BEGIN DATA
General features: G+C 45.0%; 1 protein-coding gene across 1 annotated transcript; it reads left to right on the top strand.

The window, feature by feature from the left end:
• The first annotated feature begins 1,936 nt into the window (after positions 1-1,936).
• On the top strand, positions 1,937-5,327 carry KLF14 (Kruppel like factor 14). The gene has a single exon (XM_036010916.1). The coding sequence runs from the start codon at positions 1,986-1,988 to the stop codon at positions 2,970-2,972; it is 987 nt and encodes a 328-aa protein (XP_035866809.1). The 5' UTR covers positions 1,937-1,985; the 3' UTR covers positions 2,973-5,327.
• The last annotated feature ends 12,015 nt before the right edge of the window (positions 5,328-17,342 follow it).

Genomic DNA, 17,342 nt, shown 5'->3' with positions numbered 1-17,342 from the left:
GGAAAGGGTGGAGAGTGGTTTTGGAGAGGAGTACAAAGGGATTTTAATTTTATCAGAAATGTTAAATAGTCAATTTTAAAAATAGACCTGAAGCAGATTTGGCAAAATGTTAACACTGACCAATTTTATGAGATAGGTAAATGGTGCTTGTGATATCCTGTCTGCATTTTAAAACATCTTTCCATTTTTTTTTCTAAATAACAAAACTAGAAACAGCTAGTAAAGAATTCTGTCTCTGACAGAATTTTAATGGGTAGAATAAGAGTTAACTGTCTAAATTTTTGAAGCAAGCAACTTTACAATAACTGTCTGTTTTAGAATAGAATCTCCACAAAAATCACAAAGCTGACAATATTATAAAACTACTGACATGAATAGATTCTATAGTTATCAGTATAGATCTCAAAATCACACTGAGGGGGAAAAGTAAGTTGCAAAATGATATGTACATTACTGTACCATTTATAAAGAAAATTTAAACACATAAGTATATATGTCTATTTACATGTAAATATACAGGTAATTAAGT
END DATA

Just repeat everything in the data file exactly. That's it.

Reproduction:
General features: G+C 45.0%; 1 protein-coding gene across 1 annotated transcript; it reads left to right on the top strand.

The window, feature by feature from the left end:
• The first annotated feature begins 1,936 nt into the window (after positions 1-1,936).
• On the top strand, positions 1,937-5,327 carry KLF14 (Kruppel like factor 14). The gene has a single exon (XM_036010916.1). The coding sequence runs from the start codon at positions 1,986-1,988 to the stop codon at positions 2,970-2,972; it is 987 nt and encodes a 328-aa protein (XP_035866809.1). The 5' UTR covers positions 1,937-1,985; the 3' UTR covers positions 2,973-5,327.
• The last annotated feature ends 12,015 nt before the right edge of the window (positions 5,328-17,342 follow it).

Genomic DNA, 17,342 nt, shown 5'->3' with positions numbered 1-17,342 from the left:
GGAAAGGGTGGAGAGTGGTTTTGGAGAGGAGTACAAAGGGATTTTAATTTTATCAGAAATGTTAAATAGTCAATTTTAAAAATAGACCTGAAGCAGATTTGGCAAAATGTTAACACTGACCAATTTTATGAGATAGGTAAATGGTGCTTGTGATATCCTGTCTGCATTTTAAAACATCTTTCCATTTTTTTTTCTAAATAACAAAACTAGAAACAGCTAGTAAAGAATTCTGTCTCTGACAGAATTTTAATGGGTAGAATAAGAGTTAACTGTCTAAATTTTTGAAGCAAGCAACTTTACAATAACTGTCTGTTTTAGAATAGAATCTCCACAAAAATCACAAAGCTGACAATATTATAAAACTACTGACATGAATAGATTCTATAGTTATCAGTATAGATCTCAAAATCACACTGAGGGGGAAAAGTAAGTTGCAAAATGATATGTACATTACTGTACCATTTATAAAGAAAATTTAAACACATAAGTATATATGTCTATTTACATGTAAATATACAGGTAATTAAGT